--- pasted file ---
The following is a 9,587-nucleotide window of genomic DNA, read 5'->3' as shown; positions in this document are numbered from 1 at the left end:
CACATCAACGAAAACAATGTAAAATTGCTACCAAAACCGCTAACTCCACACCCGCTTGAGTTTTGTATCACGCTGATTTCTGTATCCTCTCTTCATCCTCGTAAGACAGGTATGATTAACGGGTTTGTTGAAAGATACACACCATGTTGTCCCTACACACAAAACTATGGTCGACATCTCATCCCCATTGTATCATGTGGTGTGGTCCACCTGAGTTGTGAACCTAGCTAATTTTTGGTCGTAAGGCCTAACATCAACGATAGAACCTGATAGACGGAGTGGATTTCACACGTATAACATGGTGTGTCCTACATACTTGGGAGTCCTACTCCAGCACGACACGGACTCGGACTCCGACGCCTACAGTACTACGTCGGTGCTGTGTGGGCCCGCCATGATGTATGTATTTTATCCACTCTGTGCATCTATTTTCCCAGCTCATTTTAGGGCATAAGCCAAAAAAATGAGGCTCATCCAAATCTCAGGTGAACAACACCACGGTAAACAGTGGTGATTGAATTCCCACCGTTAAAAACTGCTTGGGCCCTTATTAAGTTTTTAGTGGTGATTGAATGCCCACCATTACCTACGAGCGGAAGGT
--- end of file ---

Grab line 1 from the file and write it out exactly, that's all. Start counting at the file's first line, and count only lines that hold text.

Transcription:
The following is a 9,587-nucleotide window of genomic DNA, read 5'->3' as shown; positions in this document are numbered from 1 at the left end: